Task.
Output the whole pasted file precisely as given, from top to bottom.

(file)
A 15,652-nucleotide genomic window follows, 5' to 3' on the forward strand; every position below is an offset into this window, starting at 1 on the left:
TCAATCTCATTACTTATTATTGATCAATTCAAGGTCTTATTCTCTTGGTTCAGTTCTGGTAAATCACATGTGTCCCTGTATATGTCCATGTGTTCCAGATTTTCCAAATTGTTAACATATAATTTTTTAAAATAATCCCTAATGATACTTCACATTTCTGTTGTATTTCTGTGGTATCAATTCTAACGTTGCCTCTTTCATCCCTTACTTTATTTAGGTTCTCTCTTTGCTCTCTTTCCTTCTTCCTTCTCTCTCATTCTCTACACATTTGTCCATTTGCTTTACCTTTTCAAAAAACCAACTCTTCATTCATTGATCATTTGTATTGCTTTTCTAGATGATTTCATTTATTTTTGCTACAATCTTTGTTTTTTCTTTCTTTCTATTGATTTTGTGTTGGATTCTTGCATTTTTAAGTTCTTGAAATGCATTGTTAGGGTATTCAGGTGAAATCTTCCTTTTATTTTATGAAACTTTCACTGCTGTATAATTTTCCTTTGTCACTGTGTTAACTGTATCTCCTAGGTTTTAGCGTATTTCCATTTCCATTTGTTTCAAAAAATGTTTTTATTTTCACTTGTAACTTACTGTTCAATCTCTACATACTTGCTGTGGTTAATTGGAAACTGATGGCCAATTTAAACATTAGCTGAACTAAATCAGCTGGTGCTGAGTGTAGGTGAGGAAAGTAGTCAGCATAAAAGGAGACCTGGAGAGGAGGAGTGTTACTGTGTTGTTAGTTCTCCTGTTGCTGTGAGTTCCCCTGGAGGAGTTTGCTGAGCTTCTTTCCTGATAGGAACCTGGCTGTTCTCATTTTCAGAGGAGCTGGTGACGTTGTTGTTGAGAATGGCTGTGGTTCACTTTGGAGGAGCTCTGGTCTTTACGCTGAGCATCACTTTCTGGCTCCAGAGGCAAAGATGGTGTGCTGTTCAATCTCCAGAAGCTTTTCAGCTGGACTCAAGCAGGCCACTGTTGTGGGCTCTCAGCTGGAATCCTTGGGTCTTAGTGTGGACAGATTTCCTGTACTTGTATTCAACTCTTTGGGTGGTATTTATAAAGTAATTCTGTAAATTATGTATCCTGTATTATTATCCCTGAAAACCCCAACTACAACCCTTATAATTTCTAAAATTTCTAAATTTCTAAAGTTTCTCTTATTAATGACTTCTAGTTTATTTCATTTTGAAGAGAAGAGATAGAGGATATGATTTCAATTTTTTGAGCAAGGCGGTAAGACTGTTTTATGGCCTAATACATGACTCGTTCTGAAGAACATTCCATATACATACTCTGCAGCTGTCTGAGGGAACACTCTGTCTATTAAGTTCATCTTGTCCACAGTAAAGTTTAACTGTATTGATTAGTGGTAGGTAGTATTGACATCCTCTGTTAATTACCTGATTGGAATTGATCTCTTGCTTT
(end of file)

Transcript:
A 15,652-nucleotide genomic window follows, 5' to 3' on the forward strand; every position below is an offset into this window, starting at 1 on the left:
TCAATCTCATTACTTATTATTGATCAATTCAAGGTCTTATTCTCTTGGTTCAGTTCTGGTAAATCACATGTGTCCCTGTATATGTCCATGTGTTCCAGATTTTCCAAATTGTTAACATATAATTTTTTAAAATAATCCCTAATGATACTTCACATTTCTGTTGTATTTCTGTGGTATCAATTCTAACGTTGCCTCTTTCATCCCTTACTTTATTTAGGTTCTCTCTTTGCTCTCTTTCCTTCTTCCTTCTCTCTCATTCTCTACACATTTGTCCATTTGCTTTACCTTTTCAAAAAACCAACTCTTCATTCATTGATCATTTGTATTGCTTTTCTAGATGATTTCATTTATTTTTGCTACAATCTTTGTTTTTTCTTTCTTTCTATTGATTTTGTGTTGGATTCTTGCATTTTTAAGTTCTTGAAATGCATTGTTAGGGTATTCAGGTGAAATCTTCCTTTTATTTTATGAAACTTTCACTGCTGTATAATTTTCCTTTGTCACTGTGTTAACTGTATCTCCTAGGTTTTAGCGTATTTCCATTTCCATTTGTTTCAAAAAATGTTTTTATTTTCACTTGTAACTTACTGTTCAATCTCTACATACTTGCTGTGGTTAATTGGAAACTGATGGCCAATTTAAACATTAGCTGAACTAAATCAGCTGGTGCTGAGTGTAGGTGAGGAAAGTAGTCAGCATAAAAGGAGACCTGGAGAGGAGGAGTGTTACTGTGTTGTTAGTTCTCCTGTTGCTGTGAGTTCCCCTGGAGGAGTTTGCTGAGCTTCTTTCCTGATAGGAACCTGGCTGTTCTCATTTTCAGAGGAGCTGGTGACGTTGTTGTTGAGAATGGCTGTGGTTCACTTTGGAGGAGCTCTGGTCTTTACGCTGAGCATCACTTTCTGGCTCCAGAGGCAAAGATGGTGTGCTGTTCAATCTCCAGAAGCTTTTCAGCTGGACTCAAGCAGGCCACTGTTGTGGGCTCTCAGCTGGAATCCTTGGGTCTTAGTGTGGACAGATTTCCTGTACTTGTATTCAACTCTTTGGGTGGTATTTATAAAGTAATTCTGTAAATTATGTATCCTGTATTATTATCCCTGAAAACCCCAACTACAACCCTTATAATTTCTAAAATTTCTAAATTTCTAAAGTTTCTCTTATTAATGACTTCTAGTTTATTTCATTTTGAAGAGAAGAGATAGAGGATATGATTTCAATTTTTTGAGCAAGGCGGTAAGACTGTTTTATGGCCTAATACATGACTCGTTCTGAAGAACATTCCATATACATACTCTGCAGCTGTCTGAGGGAACACTCTGTCTATTAAGTTCATCTTGTCCACAGTAAAGTTTAACTGTATTGATTAGTGGTAGGTAGTATTGACATCCTCTGTTAATTACCTGATTGGAATTGATCTCTTGCTTT